She said that this joint effort was only reinforced by real-time data and knowledge sharing among researchers through mobile technology, which had a “multiplier effect” on clinical trials and enabled real-time solutions.

“Critical” lessons

Most of the factors that came together in 2020 to facilitate the rapid development of a COVID-19 vaccine are generic and can be replicated in other vaccine projects, Pai said. This includes close collaboration between developers, funders and regulators. Openness to new technology platforms; and the elimination of unnecessary delays.

However, she said there are some key differences between COVID-19 and other infectious diseases that may have made a vaccine easier to develop.

“It’s arguably easier to develop vaccines against viral diseases than against bacterial diseases,” she said, noting that a tuberculosis vaccine, for example, often requires at least three years of follow-up with study participants to see if the vaccine is working. In addition, rapidly mutating RNA viruses such as HIV and hepatitis C display considerable genetic diversity, creating major vaccine design challenges that COVID-19 vaccine developers did not need to consider.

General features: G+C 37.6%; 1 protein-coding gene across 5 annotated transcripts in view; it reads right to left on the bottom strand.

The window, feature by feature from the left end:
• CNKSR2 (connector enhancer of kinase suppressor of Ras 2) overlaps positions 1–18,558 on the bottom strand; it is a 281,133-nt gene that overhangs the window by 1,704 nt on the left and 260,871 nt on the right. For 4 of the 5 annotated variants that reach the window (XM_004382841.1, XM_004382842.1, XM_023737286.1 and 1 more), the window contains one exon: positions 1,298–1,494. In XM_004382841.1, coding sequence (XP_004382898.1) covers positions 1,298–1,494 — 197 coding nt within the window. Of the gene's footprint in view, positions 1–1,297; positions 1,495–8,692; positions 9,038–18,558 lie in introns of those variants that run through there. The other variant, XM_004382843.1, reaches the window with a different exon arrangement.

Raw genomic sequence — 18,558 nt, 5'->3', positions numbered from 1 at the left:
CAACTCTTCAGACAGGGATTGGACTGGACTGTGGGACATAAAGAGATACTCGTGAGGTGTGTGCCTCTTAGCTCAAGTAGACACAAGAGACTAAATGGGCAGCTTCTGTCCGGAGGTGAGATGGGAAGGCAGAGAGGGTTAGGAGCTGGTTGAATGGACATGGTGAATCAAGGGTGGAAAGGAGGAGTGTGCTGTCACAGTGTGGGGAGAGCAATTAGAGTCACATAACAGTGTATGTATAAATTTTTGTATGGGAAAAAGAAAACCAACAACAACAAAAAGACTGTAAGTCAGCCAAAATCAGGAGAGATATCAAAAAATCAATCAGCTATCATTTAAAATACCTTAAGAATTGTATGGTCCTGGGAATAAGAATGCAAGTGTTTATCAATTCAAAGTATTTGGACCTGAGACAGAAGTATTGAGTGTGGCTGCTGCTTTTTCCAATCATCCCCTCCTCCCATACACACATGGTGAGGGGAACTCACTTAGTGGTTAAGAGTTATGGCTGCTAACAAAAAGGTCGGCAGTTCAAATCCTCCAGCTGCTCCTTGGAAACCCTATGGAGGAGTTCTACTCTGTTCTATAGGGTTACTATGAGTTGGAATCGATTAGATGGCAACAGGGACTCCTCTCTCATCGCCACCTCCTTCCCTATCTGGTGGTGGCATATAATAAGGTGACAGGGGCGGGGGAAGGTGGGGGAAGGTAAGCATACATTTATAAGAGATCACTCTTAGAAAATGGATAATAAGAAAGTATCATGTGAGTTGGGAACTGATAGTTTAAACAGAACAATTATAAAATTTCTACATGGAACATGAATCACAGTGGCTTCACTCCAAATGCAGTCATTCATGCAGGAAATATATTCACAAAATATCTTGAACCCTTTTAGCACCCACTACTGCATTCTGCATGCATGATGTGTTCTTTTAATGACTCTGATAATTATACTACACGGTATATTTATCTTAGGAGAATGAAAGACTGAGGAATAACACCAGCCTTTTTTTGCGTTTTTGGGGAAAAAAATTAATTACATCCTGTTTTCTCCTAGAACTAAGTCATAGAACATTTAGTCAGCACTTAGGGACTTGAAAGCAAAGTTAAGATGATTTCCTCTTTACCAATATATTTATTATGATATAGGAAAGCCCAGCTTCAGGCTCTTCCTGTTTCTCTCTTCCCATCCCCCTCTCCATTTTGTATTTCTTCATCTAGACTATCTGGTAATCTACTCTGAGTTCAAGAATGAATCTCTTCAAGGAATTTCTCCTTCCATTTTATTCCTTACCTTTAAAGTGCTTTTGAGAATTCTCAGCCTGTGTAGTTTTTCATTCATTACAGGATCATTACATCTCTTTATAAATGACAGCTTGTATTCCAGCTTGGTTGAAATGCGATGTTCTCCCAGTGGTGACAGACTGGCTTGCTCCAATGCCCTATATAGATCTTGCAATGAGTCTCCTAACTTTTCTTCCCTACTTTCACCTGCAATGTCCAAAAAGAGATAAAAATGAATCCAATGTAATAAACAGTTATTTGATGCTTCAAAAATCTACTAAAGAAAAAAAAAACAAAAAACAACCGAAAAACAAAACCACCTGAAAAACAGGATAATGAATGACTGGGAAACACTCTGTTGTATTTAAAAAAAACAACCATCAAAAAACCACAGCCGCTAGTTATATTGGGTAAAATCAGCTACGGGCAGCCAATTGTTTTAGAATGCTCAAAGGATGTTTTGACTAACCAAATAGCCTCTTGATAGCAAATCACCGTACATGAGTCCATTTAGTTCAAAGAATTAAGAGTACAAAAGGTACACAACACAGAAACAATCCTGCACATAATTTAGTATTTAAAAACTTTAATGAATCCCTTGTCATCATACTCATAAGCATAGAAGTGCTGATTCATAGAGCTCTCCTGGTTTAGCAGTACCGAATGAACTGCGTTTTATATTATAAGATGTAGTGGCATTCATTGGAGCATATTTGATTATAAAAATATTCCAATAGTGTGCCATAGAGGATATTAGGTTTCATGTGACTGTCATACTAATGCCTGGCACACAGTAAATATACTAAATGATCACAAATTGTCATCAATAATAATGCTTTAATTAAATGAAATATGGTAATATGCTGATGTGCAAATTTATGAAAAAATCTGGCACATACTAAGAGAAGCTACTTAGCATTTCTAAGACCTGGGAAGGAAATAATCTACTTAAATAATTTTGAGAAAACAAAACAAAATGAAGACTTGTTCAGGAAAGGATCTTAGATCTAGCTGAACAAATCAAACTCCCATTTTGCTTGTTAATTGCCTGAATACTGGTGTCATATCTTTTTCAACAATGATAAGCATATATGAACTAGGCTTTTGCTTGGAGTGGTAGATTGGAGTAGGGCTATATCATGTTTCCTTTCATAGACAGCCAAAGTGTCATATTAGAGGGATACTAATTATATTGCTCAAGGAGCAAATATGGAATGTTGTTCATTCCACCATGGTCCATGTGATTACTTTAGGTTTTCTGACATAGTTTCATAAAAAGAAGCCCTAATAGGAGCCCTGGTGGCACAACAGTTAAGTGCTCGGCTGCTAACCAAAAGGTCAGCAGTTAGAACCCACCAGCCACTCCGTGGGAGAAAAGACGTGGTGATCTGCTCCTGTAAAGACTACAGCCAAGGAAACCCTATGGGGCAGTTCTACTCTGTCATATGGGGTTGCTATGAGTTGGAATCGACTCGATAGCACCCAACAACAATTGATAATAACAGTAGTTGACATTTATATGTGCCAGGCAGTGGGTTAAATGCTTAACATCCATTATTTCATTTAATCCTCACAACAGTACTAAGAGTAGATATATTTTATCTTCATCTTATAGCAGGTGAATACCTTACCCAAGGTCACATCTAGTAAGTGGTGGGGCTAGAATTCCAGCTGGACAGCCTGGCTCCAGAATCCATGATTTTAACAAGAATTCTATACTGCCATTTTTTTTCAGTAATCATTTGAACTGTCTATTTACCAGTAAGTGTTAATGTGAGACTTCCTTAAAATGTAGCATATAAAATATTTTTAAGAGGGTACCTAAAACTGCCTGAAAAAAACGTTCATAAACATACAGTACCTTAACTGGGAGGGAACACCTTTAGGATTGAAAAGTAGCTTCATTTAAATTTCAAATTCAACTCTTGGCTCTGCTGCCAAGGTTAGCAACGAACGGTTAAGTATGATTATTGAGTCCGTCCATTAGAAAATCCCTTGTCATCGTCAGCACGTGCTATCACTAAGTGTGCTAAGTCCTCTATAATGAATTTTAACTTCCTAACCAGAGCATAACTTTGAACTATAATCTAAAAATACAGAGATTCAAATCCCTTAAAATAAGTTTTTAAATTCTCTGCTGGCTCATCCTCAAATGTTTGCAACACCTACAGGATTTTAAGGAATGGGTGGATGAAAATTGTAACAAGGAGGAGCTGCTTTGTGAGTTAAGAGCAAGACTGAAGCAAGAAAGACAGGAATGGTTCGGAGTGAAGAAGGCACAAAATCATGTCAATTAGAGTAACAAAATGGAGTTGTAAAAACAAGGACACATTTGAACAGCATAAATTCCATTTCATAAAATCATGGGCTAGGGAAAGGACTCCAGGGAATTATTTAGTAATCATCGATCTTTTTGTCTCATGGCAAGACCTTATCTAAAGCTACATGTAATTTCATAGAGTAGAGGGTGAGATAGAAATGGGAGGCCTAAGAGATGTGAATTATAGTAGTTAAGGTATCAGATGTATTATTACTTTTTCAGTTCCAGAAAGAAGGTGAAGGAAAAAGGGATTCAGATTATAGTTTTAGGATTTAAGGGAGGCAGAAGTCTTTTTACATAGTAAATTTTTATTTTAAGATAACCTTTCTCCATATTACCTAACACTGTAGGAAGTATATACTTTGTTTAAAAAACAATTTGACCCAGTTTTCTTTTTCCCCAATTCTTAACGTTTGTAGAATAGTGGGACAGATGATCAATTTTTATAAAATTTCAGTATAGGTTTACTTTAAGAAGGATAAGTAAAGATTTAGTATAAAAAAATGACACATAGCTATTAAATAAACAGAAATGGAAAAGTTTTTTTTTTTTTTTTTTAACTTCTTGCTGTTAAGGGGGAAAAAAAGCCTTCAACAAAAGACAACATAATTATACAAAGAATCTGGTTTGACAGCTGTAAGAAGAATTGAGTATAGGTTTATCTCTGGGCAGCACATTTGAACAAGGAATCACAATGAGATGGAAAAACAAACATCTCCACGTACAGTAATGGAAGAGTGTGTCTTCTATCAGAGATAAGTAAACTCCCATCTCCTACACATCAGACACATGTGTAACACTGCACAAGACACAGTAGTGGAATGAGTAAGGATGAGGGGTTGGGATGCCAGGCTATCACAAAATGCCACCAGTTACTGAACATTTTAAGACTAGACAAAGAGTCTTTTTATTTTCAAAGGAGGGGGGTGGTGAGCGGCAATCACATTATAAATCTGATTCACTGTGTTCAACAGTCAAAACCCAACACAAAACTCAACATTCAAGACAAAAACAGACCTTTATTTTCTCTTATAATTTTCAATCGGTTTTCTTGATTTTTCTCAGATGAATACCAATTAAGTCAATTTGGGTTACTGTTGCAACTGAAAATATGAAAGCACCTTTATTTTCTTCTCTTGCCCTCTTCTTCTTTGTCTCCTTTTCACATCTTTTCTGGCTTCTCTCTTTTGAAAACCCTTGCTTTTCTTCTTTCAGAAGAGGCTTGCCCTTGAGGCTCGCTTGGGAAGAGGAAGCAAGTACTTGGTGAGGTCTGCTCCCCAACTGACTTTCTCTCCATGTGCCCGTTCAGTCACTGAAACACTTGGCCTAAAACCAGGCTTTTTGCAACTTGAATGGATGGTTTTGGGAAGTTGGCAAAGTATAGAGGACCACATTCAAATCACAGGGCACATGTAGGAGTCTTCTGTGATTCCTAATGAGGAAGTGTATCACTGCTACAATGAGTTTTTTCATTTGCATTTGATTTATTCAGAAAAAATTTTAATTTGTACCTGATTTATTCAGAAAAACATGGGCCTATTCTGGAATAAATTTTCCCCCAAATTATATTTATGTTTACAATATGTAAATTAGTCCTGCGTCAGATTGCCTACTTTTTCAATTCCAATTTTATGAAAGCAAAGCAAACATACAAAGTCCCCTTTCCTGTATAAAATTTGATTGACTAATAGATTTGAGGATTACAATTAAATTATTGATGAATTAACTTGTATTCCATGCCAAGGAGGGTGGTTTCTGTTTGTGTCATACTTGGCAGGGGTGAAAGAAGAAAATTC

“The main difference, however, is the urgency in the minds of the stakeholders,” Pai said. “COVID-19 has devastating effects on the economy and everyday life. This is not the case with other diseases. “

She said COVID-19 has affected the entire world population, while other diseases mainly affect disadvantaged populations.

“That explains the lack of societal pressure for faster results with other vaccines,” Pai said.

Marrazzo said the partnerships between pharmaceutical partners and federal governments that characterized the rapid response to COVID-19 are a “critical” lesson that can be applied to other infectious diseases.

“If we had an Operation Warp Speed ​​this magnitude to develop a universal influenza vaccine, we could be there just as quickly – and that’s just one example,” she said.

Trust the data

The rapid implementation of the COVID-19 vaccine may be an exciting development in this area, but it can also exacerbate the significant problem of vaccine delay, Pai said.